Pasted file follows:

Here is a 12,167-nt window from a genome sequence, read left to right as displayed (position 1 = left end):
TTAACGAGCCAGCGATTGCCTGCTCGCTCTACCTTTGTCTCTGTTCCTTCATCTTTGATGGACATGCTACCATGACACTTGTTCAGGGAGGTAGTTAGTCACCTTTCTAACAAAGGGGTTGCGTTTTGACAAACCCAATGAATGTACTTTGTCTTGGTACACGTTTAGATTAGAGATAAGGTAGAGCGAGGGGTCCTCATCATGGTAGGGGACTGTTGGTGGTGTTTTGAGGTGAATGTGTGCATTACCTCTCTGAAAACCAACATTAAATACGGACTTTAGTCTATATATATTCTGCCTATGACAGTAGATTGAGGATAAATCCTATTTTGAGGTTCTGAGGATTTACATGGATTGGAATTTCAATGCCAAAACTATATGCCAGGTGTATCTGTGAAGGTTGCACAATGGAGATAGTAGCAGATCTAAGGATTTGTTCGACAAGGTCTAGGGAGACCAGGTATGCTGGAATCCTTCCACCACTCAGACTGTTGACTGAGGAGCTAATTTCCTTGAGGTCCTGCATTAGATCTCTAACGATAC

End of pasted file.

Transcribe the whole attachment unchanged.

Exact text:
Here is a 12,167-nt window from a genome sequence, read left to right as displayed (position 1 = left end):
TTAACGAGCCAGCGATTGCCTGCTCGCTCTACCTTTGTCTCTGTTCCTTCATCTTTGATGGACATGCTACCATGACACTTGTTCAGGGAGGTAGTTAGTCACCTTTCTAACAAAGGGGTTGCGTTTTGACAAACCCAATGAATGTACTTTGTCTTGGTACACGTTTAGATTAGAGATAAGGTAGAGCGAGGGGTCCTCATCATGGTAGGGGACTGTTGGTGGTGTTTTGAGGTGAATGTGTGCATTACCTCTCTGAAAACCAACATTAAATACGGACTTTAGTCTATATATATTCTGCCTATGACAGTAGATTGAGGATAAATCCTATTTTGAGGTTCTGAGGATTTACATGGATTGGAATTTCAATGCCAAAACTATATGCCAGGTGTATCTGTGAAGGTTGCACAATGGAGATAGTAGCAGATCTAAGGATTTGTTCGACAAGGTCTAGGGAGACCAGGTATGCTGGAATCCTTCCACCACTCAGACTGTTGACTGAGGAGCTAATTTCCTTGAGGTCCTGCATTAGATCTCTAACGATAC